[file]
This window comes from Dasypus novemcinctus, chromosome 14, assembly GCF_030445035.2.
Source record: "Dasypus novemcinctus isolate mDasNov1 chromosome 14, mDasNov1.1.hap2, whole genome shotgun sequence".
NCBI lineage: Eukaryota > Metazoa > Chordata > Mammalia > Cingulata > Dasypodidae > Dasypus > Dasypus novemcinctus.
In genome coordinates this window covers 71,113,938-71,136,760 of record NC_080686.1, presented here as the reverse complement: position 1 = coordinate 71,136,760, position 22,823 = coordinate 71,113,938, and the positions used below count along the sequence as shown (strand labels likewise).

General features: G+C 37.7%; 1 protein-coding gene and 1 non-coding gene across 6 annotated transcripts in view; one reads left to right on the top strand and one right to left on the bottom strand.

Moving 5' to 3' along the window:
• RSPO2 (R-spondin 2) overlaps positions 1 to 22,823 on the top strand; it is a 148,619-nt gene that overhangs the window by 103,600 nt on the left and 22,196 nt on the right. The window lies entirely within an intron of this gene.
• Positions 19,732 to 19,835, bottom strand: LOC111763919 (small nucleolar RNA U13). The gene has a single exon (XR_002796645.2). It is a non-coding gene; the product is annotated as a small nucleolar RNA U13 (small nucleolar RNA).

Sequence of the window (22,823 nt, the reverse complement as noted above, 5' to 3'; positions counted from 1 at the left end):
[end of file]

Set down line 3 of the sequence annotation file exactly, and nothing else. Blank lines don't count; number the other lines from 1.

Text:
NCBI lineage: Eukaryota > Metazoa > Chordata > Mammalia > Cingulata > Dasypodidae > Dasypus > Dasypus novemcinctus.